Tuesday, January 29, 2008

take your daughters

...or your moms. Or your boyfriends...

Valentine's Day is coming up, and you know what that means... well, yes, mindless consumerism, again. But more importantly, there will be local benefit performances all over the world of Eve Ensler's amazing play, the Vagina Monologues. Here in Raleigh, a fabulous group of community performers will be staging their third annual production of the Vagina Monologues on Saturday, February 9th, with all proceeds going to the Women's Inmate Program of the Wake Literacy Council.

You don't want to miss this! The matinee show at the Rialto is a great place to take your mom, your daughter, your sister, your brother, your dad... to see a show that is hilarious, moving, and will help you start all those conversations that you don't know how to have with the people you're closest to. Sex? Yes. Love? Yes. Abuse? Yes, unfortunately. Hope? Joy? Fun? Yes, yes, yes!

I hear there are still some tickets left for the raucous late-night performance at the Pour House as well... but they're going fast!

Get your tickets at raleigh-vm.org. And make sure you tell some friends about it, too!

By the way, if you don't live in North Carolina, there are plenty of places to see this incredible show. Check out vday.org to find out where!

PS... thanks to Liz Winfrey for the great photos from last year's show.

Sunday, January 27, 2008


Guess what I did today? It involved all of these pieces:


Since it was such a nice, sunny, mild day, I dragged a big box out of the garage to work on this little project on the back patio.

It took about an hour, was manufactured in Japan and involved a small amount of colorful language on my part. The instructions were just a diagram.

Can you tell what it is...?


It will get our garden started much earlier this year.


It's a greenhouse! Pretty cool, huh? It used to belong to my mom, but she decided she didn't want it anymore and gave it to us. I am so excited!

Don't look too closely -- it's all crooked because I couldn't jam all the bars in as far as they were supposed to go, even with all the most superhumanest, gruntingest strength I could muster, and HWWLLB was busy with something else. Hopefully he'll be able to straighten it out later.

I can't wait to start the lettuces and spinach and kale and bok choy! We'll be eating fresh greens weeks ahead of schedule. This will also let me start some of the summer plants (like watermelons) earlier this year while the cool weather plants are hogging all the garden space. Maybe we'll have some hope of harvesting sauce tomatoes and eating melons before the horrid evil heat of late July destroys all life and forces us indoors cower in the air conditioning and watch everything wilt from afar.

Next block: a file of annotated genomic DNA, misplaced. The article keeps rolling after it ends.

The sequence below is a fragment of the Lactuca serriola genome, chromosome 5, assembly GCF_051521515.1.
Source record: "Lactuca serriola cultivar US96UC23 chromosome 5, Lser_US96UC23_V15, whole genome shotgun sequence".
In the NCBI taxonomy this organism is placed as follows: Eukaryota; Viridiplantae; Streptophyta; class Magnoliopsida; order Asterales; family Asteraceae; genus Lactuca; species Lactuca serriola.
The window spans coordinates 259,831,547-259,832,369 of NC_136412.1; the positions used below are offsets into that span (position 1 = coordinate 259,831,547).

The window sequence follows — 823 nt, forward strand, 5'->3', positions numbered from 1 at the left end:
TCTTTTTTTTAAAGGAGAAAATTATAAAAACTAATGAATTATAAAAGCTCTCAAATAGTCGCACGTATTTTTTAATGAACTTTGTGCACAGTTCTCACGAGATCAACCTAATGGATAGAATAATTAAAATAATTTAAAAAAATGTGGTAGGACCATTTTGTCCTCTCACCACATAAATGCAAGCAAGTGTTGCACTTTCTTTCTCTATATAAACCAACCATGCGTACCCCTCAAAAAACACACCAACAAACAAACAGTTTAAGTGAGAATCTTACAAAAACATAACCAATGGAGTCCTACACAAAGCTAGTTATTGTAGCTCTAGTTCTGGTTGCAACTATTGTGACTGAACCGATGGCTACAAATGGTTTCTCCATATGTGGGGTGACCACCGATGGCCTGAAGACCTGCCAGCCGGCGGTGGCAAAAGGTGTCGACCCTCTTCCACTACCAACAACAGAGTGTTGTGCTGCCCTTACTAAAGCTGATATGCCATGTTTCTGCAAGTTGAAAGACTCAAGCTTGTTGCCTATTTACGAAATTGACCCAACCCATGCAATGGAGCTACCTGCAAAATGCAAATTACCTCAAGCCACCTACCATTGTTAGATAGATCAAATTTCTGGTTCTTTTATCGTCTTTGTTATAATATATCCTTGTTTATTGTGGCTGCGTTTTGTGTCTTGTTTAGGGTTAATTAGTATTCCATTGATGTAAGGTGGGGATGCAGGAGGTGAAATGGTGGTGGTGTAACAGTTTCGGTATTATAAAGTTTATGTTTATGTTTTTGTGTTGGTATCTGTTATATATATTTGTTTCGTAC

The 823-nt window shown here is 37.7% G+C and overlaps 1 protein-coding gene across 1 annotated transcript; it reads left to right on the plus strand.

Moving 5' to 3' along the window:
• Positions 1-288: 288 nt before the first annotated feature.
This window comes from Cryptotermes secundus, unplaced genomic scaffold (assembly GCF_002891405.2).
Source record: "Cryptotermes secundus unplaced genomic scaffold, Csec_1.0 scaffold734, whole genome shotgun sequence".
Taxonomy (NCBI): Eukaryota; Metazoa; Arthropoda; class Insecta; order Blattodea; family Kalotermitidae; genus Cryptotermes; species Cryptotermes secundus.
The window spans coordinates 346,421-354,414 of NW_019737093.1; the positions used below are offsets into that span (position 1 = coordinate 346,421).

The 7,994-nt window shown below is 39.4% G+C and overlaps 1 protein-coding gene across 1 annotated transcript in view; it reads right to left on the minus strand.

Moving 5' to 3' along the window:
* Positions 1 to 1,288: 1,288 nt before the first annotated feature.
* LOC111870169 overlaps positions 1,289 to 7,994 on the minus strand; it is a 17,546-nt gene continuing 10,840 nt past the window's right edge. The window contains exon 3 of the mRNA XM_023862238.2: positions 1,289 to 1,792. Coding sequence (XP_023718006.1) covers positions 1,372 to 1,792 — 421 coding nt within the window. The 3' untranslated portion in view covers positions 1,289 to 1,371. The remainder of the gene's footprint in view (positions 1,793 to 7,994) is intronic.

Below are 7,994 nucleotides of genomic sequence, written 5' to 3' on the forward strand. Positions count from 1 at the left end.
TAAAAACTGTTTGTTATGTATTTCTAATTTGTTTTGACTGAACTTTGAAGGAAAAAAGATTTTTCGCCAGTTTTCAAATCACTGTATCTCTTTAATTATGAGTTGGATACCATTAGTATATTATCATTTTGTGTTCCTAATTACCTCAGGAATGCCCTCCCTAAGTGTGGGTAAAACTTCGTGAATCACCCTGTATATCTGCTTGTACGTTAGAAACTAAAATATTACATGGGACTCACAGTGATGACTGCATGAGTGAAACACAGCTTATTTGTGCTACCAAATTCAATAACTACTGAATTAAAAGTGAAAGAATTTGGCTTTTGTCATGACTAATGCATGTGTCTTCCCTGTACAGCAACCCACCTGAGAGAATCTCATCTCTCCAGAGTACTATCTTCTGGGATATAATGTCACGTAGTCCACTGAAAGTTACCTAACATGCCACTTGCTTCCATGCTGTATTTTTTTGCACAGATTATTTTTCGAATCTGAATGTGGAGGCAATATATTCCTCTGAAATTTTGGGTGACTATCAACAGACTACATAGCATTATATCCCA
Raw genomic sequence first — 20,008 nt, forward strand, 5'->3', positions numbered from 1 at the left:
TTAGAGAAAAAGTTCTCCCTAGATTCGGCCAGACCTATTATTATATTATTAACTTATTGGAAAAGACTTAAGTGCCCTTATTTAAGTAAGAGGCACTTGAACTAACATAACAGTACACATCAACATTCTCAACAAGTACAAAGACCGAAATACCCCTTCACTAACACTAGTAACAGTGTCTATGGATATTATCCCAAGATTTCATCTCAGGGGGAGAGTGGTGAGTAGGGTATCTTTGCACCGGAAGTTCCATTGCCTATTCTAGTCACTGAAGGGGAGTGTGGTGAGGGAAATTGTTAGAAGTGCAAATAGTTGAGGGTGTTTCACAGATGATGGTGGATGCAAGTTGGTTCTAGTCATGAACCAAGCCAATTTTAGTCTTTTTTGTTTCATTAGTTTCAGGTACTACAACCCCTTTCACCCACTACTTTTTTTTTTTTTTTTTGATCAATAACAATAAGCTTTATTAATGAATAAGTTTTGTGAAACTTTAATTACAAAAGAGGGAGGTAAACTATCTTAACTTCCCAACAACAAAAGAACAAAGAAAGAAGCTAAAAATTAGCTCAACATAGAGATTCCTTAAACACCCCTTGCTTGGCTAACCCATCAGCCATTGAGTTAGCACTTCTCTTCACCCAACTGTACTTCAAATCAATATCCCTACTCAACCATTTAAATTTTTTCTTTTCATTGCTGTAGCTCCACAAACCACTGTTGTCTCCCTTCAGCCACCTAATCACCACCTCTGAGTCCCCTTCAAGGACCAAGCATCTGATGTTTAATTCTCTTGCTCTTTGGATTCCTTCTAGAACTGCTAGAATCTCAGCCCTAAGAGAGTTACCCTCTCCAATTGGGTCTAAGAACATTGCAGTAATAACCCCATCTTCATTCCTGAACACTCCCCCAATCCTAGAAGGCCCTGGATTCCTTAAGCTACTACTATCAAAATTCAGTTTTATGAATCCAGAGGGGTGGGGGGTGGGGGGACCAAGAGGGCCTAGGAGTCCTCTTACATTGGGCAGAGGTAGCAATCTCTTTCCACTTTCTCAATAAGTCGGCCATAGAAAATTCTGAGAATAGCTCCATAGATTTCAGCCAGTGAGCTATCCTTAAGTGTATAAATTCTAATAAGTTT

This is so exciting. It's making me crave vegetables in the worst way (such that I actually just ate a carrot). I'm going to go make a cup of tea and get out all the seed catalogs and the garden drawings from last year and start planning the schedule. Whee! Garden fun!

Friday, January 25, 2008

funny friday


It has been kind of a funny day today, to end a funny week. Lots of goods and bads together.

Today is Friday, and I took a day off work to make up for some long, long hours in previous weeks. I love an extra day off. So far it's been marvelous, mostly.

good: it's Friday and I have the day off
bad: I have to spend all of tomorrow in a Board meeting

good: yesterday was my sister's 3oth birthday (and she had a good one)
bad: I'm even older than she is

good: my sister and I had massages today!
bad: her car battery died and we were late for our appointments
also bad: I got pulled over for expired tags (who knew!!??)

good: our new fridge was delivered today
bad: we had to buy a new fridge. the compressor in our old one died.

good: the new fridge is energy star and will save us ca$h money every month
bad: the delivery guy says the compressors in these models are bad and it might also die on us.

good: the cloche is finished and I wrote up the pattern to share with all of you
bad: the car battery fiasco curtailed the photo shoot, so i can't post it today

good: it's teatime.

So we'll end on a positive note. Have a good weekend, everyone!

drool suri
another winter white photo for shari -- some heavenly brushed suri yarn. it became a scarf for my mom last christmas.

Wednesday, January 23, 2008

all those who are able, please stand

sleeve 1
a sweater that i was working on one year ago at this time, for shari's week of winter whites.

Sometimes I am overwhelmed by the feeling that our human existence is a long string of sorrows and tragedies. I think our job as people is to find and share all the beauty and the joy that we can in the world, to help ourselves (and everybody else) through all the sorrow.